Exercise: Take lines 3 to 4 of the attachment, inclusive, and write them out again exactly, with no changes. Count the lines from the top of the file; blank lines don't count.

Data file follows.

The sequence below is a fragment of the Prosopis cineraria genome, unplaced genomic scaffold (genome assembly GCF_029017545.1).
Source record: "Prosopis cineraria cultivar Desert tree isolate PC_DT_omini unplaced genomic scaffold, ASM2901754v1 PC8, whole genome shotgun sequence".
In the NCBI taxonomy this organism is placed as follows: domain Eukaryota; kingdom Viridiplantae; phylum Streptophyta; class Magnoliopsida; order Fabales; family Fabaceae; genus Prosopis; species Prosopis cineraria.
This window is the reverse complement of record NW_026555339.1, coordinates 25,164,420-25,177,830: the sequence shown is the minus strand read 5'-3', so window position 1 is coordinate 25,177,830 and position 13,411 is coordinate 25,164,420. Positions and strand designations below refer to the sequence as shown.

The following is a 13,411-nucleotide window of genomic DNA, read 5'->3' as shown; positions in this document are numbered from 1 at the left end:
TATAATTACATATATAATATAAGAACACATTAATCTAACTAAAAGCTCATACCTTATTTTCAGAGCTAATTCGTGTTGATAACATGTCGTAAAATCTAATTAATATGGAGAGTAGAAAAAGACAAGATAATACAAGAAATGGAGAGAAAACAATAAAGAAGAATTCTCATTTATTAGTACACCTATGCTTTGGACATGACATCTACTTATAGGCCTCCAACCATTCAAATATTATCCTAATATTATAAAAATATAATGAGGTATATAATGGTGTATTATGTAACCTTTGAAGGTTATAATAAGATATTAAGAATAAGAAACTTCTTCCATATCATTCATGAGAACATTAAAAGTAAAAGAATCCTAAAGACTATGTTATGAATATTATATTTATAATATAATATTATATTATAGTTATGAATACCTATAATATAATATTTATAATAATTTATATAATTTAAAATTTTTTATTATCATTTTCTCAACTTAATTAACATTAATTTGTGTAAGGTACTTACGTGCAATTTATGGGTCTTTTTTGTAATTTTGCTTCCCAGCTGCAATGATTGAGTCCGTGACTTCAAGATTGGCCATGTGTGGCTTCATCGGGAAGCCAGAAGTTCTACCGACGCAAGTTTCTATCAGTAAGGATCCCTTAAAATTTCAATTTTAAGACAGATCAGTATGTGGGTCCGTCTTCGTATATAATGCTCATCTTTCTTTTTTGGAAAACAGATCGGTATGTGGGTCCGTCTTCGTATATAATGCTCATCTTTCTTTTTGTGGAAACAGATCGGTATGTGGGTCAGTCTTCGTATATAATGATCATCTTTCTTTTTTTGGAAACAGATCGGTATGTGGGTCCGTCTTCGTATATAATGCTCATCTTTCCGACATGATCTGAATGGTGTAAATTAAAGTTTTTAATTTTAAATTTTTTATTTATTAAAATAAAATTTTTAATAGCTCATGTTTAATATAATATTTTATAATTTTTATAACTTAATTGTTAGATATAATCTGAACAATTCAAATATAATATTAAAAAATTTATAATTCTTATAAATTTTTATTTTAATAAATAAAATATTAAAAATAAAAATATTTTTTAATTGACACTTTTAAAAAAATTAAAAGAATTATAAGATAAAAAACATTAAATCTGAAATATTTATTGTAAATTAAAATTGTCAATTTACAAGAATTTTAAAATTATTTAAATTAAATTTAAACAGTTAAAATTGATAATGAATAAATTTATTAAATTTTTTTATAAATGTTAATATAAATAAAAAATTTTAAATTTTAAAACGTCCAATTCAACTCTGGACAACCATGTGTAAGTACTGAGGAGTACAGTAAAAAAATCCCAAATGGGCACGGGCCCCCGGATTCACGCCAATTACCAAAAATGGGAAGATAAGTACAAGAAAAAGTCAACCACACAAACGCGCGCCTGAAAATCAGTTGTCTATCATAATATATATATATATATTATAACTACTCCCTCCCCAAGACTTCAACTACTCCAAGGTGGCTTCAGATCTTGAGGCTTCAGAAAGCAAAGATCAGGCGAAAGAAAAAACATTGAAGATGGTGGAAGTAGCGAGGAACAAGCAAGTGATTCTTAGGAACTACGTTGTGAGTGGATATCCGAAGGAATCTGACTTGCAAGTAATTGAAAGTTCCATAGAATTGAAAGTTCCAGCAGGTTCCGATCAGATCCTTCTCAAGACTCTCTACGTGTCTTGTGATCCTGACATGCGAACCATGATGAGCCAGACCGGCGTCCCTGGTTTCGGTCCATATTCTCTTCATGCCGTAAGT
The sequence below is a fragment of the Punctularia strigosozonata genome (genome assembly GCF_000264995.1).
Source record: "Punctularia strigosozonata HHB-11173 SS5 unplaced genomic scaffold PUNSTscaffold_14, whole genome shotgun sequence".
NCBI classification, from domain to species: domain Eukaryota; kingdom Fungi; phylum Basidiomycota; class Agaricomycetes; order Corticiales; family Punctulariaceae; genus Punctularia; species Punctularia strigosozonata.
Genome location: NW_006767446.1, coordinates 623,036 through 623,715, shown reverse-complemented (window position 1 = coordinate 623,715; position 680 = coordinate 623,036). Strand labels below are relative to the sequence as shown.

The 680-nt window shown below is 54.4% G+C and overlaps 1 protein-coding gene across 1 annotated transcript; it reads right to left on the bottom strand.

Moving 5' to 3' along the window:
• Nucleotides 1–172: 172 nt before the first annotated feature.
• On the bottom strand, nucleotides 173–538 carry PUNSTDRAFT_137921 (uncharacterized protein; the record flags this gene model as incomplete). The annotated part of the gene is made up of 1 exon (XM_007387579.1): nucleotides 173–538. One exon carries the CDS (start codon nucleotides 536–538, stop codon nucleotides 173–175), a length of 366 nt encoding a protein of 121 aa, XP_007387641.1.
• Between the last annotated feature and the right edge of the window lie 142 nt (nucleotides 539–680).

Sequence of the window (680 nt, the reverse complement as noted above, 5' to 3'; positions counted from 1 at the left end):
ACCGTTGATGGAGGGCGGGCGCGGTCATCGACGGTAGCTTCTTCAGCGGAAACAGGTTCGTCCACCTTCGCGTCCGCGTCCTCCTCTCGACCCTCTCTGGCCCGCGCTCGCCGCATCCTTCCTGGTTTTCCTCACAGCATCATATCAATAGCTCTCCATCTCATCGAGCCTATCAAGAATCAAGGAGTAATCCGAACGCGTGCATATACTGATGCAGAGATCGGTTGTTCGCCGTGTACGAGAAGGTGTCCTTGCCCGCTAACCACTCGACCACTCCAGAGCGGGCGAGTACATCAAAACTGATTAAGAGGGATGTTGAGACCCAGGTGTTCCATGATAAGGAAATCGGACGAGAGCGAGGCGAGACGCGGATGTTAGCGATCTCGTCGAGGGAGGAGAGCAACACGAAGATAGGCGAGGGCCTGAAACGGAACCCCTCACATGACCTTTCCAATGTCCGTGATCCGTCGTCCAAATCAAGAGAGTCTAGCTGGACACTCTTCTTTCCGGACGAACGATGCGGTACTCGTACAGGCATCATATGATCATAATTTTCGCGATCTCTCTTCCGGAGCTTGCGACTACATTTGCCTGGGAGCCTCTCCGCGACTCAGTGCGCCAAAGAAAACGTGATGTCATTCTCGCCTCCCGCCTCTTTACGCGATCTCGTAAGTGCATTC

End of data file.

In the NCBI taxonomy this organism is placed as follows: domain Eukaryota; kingdom Viridiplantae; phylum Streptophyta; class Magnoliopsida; order Fabales; family Fabaceae; genus Prosopis; species Prosopis cineraria.
This window is the reverse complement of record NW_026555339.1, coordinates 25,164,420-25,177,830: the sequence shown is the minus strand read 5'-3', so window position 1 is coordinate 25,177,830 and position 13,411 is coordinate 25,164,420. Positions and strand designations below refer to the sequence as shown.